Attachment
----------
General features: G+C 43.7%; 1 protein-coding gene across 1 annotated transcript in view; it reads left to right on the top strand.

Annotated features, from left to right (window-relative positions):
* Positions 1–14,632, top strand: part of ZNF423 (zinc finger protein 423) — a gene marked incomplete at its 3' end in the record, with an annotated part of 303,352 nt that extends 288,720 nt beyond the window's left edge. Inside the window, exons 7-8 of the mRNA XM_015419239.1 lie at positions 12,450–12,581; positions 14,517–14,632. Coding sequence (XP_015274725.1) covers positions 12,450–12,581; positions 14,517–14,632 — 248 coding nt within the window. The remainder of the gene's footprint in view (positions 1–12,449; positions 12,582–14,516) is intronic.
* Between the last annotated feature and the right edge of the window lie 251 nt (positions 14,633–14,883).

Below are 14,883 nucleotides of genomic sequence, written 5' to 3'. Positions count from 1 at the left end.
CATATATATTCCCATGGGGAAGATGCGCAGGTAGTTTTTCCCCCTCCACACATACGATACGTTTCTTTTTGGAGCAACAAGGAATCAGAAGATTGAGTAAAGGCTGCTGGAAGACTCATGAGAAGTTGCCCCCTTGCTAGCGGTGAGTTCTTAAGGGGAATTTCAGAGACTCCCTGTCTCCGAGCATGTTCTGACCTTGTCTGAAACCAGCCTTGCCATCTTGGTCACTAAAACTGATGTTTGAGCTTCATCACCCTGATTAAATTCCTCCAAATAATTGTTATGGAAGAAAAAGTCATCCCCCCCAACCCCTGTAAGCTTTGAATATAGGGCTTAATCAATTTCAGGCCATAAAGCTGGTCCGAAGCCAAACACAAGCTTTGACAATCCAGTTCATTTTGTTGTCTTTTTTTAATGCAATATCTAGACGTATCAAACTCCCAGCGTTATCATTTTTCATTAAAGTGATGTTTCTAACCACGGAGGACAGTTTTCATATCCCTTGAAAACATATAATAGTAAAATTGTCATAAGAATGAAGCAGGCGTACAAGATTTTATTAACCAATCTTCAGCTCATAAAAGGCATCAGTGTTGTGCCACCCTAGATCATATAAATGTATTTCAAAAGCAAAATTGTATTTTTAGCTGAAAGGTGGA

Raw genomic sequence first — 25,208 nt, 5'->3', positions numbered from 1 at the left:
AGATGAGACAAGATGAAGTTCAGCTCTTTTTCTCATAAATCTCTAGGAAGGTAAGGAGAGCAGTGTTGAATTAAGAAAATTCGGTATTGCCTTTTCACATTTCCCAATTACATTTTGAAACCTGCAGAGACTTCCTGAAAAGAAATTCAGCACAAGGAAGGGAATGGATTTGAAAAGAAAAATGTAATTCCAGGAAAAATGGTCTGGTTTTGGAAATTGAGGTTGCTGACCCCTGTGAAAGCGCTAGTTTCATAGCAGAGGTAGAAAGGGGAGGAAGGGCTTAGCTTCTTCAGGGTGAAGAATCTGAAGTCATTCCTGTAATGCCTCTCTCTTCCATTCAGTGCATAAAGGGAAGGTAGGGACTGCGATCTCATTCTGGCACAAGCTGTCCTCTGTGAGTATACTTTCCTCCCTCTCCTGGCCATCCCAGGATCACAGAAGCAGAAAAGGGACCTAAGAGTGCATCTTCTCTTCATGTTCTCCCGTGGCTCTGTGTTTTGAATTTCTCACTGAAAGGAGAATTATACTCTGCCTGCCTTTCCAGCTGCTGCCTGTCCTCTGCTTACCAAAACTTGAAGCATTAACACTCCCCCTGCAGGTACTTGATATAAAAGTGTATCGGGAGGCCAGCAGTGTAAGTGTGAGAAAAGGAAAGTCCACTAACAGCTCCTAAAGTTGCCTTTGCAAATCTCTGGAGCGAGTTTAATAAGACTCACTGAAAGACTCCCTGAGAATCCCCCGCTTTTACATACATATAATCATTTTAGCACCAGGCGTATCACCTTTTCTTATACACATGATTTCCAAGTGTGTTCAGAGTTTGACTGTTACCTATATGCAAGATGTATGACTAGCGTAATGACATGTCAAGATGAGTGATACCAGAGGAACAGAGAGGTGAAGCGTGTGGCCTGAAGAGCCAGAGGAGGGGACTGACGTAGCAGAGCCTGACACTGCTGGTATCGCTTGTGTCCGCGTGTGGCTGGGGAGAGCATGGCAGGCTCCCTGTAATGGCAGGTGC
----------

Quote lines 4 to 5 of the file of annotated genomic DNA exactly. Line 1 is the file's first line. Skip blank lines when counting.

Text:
* Between the last annotated feature and the right edge of the window lie 251 nt (positions 14,633–14,883).

Below are 14,883 nucleotides of genomic sequence, written 5' to 3'. Positions count from 1 at the left end.